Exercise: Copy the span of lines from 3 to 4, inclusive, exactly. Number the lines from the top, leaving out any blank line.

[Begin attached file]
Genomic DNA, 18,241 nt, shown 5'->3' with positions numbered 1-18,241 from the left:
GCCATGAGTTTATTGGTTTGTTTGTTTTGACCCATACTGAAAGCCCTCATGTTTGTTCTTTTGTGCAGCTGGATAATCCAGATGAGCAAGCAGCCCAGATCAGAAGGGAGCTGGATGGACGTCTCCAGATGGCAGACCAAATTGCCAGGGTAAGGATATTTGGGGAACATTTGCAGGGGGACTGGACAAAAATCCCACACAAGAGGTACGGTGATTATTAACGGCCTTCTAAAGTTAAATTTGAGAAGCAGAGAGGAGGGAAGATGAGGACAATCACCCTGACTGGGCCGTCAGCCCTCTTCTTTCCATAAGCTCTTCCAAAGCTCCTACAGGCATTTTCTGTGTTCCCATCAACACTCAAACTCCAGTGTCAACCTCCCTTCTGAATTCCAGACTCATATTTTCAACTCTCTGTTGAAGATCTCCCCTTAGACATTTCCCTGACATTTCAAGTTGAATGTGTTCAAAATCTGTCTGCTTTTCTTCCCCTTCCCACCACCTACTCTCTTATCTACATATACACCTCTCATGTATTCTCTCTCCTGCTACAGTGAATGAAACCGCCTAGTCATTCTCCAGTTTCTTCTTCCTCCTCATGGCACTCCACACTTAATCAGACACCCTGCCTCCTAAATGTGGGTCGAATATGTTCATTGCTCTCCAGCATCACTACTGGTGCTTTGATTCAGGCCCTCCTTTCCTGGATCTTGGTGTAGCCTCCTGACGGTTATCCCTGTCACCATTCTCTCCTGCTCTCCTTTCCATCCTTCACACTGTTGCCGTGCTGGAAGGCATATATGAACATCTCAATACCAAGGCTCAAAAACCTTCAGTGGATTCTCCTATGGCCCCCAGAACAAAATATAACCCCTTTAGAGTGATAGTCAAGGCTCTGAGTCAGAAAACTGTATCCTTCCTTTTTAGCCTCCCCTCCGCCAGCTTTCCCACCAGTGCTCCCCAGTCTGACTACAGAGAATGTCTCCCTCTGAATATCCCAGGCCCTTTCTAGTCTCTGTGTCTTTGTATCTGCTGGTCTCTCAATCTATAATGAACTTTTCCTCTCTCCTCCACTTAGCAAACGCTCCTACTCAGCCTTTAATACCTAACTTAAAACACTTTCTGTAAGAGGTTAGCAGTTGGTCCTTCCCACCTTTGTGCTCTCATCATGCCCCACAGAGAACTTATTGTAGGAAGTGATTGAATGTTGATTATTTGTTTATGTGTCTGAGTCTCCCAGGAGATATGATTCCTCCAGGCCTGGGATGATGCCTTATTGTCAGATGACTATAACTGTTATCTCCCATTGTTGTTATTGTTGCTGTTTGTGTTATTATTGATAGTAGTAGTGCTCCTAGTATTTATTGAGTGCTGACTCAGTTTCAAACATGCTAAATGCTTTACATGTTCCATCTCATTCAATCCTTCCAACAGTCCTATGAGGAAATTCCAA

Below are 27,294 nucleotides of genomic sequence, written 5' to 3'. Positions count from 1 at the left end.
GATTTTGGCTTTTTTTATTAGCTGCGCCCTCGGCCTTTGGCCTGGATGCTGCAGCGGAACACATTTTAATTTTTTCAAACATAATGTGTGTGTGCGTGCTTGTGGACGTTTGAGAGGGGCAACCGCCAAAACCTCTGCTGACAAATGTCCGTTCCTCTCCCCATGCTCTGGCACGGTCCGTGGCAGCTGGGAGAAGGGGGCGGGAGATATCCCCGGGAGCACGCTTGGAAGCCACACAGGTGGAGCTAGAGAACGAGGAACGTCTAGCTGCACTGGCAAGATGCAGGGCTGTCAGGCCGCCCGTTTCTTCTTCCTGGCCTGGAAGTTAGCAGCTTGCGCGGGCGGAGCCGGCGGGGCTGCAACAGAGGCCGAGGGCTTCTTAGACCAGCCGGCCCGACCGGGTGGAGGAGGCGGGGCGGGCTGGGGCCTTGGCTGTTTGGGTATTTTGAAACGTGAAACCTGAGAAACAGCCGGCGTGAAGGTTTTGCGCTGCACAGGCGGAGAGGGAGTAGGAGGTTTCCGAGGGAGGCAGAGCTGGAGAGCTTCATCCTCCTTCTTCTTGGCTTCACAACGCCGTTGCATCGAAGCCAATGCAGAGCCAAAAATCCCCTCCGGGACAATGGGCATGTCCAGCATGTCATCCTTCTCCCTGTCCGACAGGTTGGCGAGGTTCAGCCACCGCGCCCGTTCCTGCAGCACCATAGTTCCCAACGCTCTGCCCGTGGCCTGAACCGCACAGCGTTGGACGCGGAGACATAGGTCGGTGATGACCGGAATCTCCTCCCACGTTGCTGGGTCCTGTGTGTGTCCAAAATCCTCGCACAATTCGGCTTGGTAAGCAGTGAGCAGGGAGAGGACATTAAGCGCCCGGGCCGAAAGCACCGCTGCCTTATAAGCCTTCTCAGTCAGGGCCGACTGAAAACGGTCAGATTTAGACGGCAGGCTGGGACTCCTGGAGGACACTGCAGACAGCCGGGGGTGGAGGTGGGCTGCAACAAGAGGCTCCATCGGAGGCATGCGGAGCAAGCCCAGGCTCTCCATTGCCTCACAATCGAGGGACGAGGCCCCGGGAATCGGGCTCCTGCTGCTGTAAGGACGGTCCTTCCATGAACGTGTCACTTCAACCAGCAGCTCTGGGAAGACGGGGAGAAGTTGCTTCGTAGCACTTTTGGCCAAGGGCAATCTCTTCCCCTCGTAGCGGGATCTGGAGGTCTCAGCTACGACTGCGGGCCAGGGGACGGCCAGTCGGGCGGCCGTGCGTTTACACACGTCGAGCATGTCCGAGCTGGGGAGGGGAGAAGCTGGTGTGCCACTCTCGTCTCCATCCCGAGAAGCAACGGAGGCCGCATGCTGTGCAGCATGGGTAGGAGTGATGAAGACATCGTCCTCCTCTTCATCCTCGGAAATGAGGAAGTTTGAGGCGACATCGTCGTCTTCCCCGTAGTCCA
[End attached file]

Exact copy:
Below are 27,294 nucleotides of genomic sequence, written 5' to 3'. Positions count from 1 at the left end.
GATTTTGGCTTTTTTTATTAGCTGCGCCCTCGGCCTTTGGCCTGGATGCTGCAGCGGAACACATTTTAATTTTTTCAAACATAATGTGTGTGTGCGTGCTTGTGGACGTTTGAGAGGGGCAACCGCCAAAACCTCTGCTGACAAATGTCCGTTCCTCTCCCCATGCTCTGGCACGGTCCGTGGCAGCTGGGAGAAGGGGGCGGGAGATATCCCCGGGAGCACGCTTGGAAGCCACACAGGTGGAGCTAGAGAACGAGGAACGTCTAGCTGCACTGGCAAGATGCAGGGCTGTCAGGCCGCCCGTTTCTTCTTCCTGGCCTGGAAGTTAGCAGCTTGCGCGGGCGGAGCCGGCGGGGCTGCAACAGAGGCCGAGGGCTTCTTAGACCAGCCGGCCCGACCGGGTGGAGGAGGCGGGGCGGGCTGGGGCCTTGGCTGTTTGGGTATTTTGAAACGTGAAACCTGAGAAACAGCCGGCGTGAAGGTTTTGCGCTGCACAGGCGGAGAGGGAGTAGGAGGTTTCCGAGGGAGGCAGAGCTGGAGAGCTTCATCCTCCTTCTTCTTGGCTTCACAACGCCGTTGCATCGAAGCCAATGCAGAGCCAAAAATCCCCTCCGGGACAATGGGCATGTCCAGCATGTCATCCTTCTCCCTGTCCGACAGGTTGGCGAGGTTCAGCCACCGCGCCCGTTCCTGCAGCACCATAGTTCCCAACGCTCTGCCCGTGGCCTGAACCGCACAGCGTTGGACGCGGAGACATAGGTCGGTGATGACCGGAATCTCCTCCCACGTTGCTGGGTCCTGTGTGTGTCCAAAATCCTCGCACAATTCGGCTTGGTAAGCAGTGAGCAGGGAGAGGACATTAAGCGCCCGGGCCGAAAGCACCGCTGCCTTATAAGCCTTCTCAGTCAGGGCCGACTGAAAACGGTCAGATTTAGACGGCAGGCTGGGACTCCTGGAGGACACTGCAGACAGCCGGGGGTGGAGGTGGGCTGCAACAAGAGGCTCCATCGGAGGCATGCGGAGCAAGCCCAGGCTCTCCATTGCCTCACAATCGAGGGACGAGGCCCCGGGAATCGGGCTCCTGCTGCTGTAAGGACGGTCCTTCCATGAACGTGTCACTTCAACCAGCAGCTCTGGGAAGACGGGGAGAAGTTGCTTCGTAGCACTTTTGGCCAAGGGCAATCTCTTCCCCTCGTAGCGGGATCTGGAGGTCTCAGCTACGACTGCGGGCCAGGGGACGGCCAGTCGGGCGGCCGTGCGTTTACACACGTCGAGCATGTCCGAGCTGGGGAGGGGAGAAGCTGGTGTGCCACTCTCGTCTCCATCCCGAGAAGCAACGGAGGCCGCATGCTGTGCAGCATGGGTAGGAGTGATGAAGACATCGTCCTCCTCTTCATCCTCGGAAATGAGGAAGTTTGAGGCGACATCGTCGTCTTCCCCGTAGTCCA